Entrepreneur Andrew Yang said immigrants were being used as scapegoats for automation in factories during the second Democrat debate on Wednesday.
Yang said that a positive story of immigration needs to be told, such as that of his own father, who he said migrated to the United States as a graduate student.
“I’m the son of immigrants myself. My father immigrated here as a graduate student and generated over 65 U.S. patents for GE and IBM. I think that’s a pretty good deal for the United States,” he said.
“That’s the immigration story we need to be telling. We can’t always focus on the distressed stories,” he said. “And if you go to a factory here in Michigan you will not find wall-to-wall immigrants. You will find wall-to-wall robots and machines. Immigrants are being scapegoated for issues that have nothing to do with our economy.”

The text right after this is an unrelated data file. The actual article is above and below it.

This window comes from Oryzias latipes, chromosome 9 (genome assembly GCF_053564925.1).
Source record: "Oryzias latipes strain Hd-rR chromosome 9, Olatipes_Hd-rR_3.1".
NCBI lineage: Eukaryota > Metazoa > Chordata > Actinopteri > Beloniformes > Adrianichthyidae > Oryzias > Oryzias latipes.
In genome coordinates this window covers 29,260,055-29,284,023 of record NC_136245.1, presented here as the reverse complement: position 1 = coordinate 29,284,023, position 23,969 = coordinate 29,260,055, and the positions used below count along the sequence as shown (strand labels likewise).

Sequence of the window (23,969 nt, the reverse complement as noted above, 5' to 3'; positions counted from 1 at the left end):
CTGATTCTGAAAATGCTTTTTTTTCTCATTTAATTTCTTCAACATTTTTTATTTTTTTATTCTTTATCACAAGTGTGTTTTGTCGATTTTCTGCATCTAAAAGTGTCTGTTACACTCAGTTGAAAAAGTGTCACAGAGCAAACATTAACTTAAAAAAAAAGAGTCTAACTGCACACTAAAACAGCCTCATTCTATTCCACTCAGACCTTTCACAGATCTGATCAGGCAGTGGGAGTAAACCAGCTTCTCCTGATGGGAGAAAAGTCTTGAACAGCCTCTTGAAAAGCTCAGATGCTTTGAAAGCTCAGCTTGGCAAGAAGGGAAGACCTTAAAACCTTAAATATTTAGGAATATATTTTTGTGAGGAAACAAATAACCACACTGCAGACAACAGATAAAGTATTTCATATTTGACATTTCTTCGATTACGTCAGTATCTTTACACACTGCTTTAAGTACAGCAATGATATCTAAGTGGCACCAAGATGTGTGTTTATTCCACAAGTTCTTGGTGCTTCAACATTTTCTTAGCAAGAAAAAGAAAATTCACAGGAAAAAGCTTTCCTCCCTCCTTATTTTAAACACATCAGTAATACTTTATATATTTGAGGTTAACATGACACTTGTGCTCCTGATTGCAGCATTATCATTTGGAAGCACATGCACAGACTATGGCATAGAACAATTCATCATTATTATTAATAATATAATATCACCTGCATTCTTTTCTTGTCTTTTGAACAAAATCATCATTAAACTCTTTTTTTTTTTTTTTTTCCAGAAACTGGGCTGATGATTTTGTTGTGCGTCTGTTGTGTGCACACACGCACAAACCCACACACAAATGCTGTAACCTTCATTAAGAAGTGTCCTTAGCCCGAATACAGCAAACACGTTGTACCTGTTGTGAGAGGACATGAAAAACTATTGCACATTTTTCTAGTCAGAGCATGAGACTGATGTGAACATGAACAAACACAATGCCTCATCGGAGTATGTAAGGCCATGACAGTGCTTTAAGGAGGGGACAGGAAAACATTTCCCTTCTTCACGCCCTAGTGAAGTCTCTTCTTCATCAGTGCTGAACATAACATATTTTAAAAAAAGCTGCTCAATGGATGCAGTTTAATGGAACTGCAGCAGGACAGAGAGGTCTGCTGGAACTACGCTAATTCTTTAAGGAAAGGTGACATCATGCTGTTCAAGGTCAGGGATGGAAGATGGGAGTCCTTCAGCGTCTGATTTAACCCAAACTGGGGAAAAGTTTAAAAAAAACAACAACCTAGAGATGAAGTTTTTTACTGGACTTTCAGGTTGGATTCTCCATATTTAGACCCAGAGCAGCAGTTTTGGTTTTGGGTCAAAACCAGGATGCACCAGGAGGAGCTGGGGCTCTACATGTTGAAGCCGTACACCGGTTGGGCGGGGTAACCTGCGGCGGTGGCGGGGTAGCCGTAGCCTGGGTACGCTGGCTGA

Yang did not say how he would address the challenges of automation. His point also did not address the illegal immigration crisis on the southern border.
Acting Customs and Border Protection Commissioner Mark Morgan testified this week that more than 4,600 illegal immigrants were apprehended everyday at the border in May. In July, that number dropped but was still almost 3,000 per day.